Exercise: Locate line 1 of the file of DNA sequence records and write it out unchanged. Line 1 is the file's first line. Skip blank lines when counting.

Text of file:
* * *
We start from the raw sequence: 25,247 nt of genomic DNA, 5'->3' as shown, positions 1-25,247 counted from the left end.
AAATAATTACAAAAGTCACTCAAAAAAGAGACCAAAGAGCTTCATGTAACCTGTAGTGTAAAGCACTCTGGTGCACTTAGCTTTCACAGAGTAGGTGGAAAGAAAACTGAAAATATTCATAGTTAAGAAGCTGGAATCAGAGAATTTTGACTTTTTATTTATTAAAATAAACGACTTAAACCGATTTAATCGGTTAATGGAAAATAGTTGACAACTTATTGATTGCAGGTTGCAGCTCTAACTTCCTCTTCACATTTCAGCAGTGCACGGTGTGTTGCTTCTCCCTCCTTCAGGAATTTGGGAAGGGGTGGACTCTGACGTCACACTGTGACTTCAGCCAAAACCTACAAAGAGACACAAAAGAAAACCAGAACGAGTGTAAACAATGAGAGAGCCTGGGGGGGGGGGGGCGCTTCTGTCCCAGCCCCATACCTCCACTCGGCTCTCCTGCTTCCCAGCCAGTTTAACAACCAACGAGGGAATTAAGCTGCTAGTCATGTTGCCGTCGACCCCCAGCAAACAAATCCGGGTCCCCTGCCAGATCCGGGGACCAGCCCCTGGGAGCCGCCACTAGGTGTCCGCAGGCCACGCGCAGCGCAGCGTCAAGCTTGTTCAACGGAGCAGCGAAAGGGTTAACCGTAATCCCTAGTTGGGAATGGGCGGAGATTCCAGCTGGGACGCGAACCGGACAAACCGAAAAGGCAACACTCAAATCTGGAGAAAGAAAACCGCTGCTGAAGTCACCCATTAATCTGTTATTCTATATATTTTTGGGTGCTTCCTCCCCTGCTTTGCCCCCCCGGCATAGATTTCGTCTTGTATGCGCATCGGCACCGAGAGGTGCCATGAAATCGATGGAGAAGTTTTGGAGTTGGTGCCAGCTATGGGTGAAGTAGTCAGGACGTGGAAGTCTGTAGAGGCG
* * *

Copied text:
We start from the raw sequence: 25,247 nt of genomic DNA, 5'->3' as shown, positions 1-25,247 counted from the left end.